MOSCOW, October 15. /TASS/. Moscow will give a response to the European Union’s new sanctions "that will best serve the interests of the Russian Federation," Kremlin Spokesman Dmitry Peskov said on Thursday.
"Moscow will undoubtedly analyze the situation and will act in compliance with its own interests," the presidential spokesman said.
The new EU sanctions against Russia are a deliberate unfriendly step, which lacks any logic, Dmitry Peskov told reporters.
"Much to our regret, this is a deliberate unfriendly step against Russia. The Council of the EU harmed relations with our country by making this decision," he said.
In his view, "the sad aspect of this issue is that no logic can be seen in such a decision." "These are probably the aggravating circumstances of the decision made by the Council of the EU," Peskov added.
Director of Russia’s Federal Security Service Alexander Bortnikov, First Deputy Chief of Staff of the Presidential Executive Office Sergei Kiriyenko and four other high-ranking Russian officials were put on the EU’s blacklist against Russia over the incident with blogger Alexei Navalny, the Council of the European Union said in its regulation published in the Official Journal.
Among those added to the list is also Chief of the Presidential Domestic Policy Directorate in the Presidential Executive Office Andrei Yarin, Deputy Defense Ministers Pavel Popov and Alexei Krivoruchko and Presidential Plenipotentiary Envoy to the Siberian Federal District Sergei Menyailo.
"In these circumstances, it is reasonable to conclude that the poisoning of Alexei Navalny was only possible with the consent of" the above mentioned officials, the document reads.
The sanctions list also includes the State Scientific Research Institute for Organic Chemistry and Technology (GosNIIOKhT). EU businessmen will be banned from maintaining any ties with the institute.
The EU restrictions stipulate an entry ban and freezing financial assets in European banks.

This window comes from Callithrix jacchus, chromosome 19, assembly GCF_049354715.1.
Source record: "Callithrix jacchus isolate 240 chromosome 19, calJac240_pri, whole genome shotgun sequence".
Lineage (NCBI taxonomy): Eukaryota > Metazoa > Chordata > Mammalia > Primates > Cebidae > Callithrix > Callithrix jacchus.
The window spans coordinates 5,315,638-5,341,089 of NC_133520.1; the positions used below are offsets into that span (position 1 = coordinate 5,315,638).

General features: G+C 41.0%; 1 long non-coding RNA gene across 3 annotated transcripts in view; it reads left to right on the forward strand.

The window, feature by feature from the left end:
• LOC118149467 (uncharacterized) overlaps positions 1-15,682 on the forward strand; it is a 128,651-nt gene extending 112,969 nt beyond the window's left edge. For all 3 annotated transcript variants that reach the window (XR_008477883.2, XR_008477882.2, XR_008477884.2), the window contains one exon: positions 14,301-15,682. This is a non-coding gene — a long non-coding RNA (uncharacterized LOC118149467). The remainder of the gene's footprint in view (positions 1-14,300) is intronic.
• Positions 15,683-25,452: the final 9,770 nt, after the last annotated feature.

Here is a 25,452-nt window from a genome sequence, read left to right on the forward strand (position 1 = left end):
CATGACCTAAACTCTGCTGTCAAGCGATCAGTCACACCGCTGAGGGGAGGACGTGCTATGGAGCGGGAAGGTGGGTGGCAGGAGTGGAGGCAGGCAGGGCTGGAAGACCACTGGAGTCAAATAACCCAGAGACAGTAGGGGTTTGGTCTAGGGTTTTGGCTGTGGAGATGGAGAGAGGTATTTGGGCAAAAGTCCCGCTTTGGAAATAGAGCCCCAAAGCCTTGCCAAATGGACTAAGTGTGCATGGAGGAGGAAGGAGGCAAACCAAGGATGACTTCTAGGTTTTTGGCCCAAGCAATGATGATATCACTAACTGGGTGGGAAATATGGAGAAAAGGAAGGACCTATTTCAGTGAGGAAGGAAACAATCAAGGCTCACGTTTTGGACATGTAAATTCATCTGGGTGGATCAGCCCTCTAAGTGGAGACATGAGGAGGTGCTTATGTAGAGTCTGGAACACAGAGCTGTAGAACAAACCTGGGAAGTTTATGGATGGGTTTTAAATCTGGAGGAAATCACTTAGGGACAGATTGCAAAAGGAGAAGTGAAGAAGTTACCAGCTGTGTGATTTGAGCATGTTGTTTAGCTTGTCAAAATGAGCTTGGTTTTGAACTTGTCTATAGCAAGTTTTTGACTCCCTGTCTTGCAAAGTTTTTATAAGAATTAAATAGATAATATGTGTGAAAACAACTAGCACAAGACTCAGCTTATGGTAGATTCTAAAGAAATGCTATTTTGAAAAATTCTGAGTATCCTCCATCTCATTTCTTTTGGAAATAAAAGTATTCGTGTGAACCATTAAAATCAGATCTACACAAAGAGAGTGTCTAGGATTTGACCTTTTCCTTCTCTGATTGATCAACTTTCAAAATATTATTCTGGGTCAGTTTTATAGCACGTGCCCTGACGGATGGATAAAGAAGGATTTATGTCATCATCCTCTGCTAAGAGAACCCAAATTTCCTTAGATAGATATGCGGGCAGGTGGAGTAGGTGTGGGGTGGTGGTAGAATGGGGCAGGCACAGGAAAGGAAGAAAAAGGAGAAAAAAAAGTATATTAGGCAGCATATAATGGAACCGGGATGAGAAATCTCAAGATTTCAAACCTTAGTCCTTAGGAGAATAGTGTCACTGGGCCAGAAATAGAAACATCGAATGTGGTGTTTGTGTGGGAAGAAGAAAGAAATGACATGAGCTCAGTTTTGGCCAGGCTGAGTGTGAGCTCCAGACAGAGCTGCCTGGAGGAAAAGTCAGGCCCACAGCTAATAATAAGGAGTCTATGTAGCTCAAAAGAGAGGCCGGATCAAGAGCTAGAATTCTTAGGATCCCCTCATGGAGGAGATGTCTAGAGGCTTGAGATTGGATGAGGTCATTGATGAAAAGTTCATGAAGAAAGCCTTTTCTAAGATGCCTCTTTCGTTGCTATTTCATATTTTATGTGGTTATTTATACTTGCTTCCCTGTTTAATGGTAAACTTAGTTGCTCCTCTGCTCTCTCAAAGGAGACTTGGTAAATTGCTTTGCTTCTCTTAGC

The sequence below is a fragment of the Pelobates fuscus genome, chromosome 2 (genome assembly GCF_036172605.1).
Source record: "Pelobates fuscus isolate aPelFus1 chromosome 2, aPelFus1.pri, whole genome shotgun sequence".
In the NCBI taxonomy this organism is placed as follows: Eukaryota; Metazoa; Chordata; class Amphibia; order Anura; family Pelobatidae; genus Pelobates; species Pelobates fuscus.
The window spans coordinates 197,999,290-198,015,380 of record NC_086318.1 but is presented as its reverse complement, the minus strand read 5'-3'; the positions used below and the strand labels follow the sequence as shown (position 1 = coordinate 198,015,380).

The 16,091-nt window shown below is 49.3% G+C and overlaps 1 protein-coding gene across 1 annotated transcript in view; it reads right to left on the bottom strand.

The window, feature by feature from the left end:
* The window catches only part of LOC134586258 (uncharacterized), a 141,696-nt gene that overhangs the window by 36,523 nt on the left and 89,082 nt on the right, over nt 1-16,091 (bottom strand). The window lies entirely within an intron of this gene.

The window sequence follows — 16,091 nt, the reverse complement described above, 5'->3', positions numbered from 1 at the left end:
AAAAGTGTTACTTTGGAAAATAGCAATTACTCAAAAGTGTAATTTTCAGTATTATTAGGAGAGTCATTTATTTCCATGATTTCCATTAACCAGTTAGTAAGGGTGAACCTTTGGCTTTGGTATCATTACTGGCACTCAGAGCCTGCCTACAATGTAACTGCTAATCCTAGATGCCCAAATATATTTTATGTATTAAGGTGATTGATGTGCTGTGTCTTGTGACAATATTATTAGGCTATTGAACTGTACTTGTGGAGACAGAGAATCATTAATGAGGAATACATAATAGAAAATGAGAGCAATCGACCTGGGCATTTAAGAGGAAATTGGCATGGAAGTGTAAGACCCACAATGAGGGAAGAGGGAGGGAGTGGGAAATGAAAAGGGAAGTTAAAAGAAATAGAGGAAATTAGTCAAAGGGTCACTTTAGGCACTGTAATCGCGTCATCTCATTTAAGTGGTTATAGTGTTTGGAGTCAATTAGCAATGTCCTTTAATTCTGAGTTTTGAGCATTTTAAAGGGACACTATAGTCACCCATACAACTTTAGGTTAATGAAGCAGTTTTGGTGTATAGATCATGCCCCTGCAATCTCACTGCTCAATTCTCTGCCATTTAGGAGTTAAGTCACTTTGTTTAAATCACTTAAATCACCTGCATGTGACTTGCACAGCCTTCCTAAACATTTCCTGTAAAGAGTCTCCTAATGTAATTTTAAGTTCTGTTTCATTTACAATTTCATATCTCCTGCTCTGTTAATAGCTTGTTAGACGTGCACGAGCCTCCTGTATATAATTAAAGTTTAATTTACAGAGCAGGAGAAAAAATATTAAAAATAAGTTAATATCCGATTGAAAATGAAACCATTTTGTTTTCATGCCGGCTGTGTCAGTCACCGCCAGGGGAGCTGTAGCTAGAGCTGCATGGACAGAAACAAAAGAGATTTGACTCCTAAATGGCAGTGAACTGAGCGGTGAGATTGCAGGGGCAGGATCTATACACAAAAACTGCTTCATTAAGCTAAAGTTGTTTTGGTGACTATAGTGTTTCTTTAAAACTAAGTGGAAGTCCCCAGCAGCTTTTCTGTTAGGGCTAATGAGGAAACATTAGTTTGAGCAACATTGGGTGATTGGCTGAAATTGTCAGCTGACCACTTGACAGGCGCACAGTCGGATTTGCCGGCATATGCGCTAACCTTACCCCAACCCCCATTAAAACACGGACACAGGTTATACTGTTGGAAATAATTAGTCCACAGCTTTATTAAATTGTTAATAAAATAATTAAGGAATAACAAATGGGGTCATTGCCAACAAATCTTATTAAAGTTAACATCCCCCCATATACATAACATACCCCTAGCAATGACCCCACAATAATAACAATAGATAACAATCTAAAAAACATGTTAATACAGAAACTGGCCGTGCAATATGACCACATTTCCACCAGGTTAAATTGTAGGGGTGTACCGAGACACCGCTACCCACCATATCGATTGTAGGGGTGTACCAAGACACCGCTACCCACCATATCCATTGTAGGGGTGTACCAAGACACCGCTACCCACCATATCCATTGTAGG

Russia’s Foreign Minister Sergey Lavrov said on October 14 that Moscow would respond in kind to the EU’s anti-Russian sanctions over the incident with Navalny.
Navalny’s ‘poisoning’ saga
Russian blogger Alexei Navalny was rushed to a local hospital in the Siberian city of Omsk on August 20 after collapsing on a Moscow-bound flight from Tomsk. He fell into a coma and was put on a ventilator in an intensive care unit. On August 22, he was airlifted to Berlin and admitted to the Charite hospital. He woke up from the coma on September 7 and was released on September 22.
On September 2, Berlin claimed that having examined Navalny’s test samples, German government toxicologists had come to the conclusion that the blogger had been affected by a toxic agent belonging to the Novichok family.
On October 6, the Organization for the Prohibition of Chemical Weapons (OPCW) confirmed that biomarkers of the cholinesterase inhibitor found in Navalny’s blood and urine samples had similar structural characteristics as the toxic chemicals added to the Chemical Weapons Convention’s Annex on Chemicals in November 2019. At the same time, this cholinesterase inhibitor was not listed in the Annex on Chemicals to the Convention, it said.
Moscow stated on many occasions that Germany and the OPCW had failed to provide any official proofs to Russia. Kremlin Spokesman Peskov stated numerously that Russia was ready for comprehensive cooperation with Germany. He pointed out that no poisonous substances had been detected in Navalny’s system prior to his transfer to Berlin.